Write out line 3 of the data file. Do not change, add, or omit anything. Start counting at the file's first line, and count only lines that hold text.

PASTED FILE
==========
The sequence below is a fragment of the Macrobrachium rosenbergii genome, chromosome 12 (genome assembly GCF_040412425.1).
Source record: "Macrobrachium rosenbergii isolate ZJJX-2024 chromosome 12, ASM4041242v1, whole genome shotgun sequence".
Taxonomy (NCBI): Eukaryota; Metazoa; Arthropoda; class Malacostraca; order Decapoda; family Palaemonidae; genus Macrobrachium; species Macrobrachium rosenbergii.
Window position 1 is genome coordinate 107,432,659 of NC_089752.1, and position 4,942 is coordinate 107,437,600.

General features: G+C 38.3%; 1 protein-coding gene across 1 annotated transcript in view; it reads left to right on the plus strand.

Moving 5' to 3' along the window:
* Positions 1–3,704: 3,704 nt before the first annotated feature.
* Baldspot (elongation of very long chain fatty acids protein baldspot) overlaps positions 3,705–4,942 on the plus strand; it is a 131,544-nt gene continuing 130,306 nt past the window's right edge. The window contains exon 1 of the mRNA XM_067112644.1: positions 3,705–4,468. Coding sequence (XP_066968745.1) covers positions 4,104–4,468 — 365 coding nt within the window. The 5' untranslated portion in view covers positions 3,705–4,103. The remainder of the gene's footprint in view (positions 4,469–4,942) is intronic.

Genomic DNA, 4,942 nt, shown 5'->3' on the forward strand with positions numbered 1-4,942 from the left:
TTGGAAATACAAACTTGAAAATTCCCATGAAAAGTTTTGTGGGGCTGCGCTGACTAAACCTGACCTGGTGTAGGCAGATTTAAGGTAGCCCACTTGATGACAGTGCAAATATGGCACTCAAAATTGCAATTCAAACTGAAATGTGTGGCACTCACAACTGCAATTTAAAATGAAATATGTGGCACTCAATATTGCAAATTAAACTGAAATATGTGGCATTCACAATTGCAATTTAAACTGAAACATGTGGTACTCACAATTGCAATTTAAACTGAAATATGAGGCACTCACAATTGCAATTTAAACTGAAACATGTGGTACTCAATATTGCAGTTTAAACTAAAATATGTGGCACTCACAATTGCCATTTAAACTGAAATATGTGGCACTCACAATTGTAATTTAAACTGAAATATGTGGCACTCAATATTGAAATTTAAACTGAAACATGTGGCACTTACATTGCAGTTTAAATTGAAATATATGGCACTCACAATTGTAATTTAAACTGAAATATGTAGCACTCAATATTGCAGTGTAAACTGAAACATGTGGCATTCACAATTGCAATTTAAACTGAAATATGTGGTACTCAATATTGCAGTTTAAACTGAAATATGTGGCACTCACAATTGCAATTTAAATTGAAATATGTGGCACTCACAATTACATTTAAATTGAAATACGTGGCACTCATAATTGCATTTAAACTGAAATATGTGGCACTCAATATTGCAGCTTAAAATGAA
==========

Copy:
Taxonomy (NCBI): Eukaryota; Metazoa; Arthropoda; class Malacostraca; order Decapoda; family Palaemonidae; genus Macrobrachium; species Macrobrachium rosenbergii.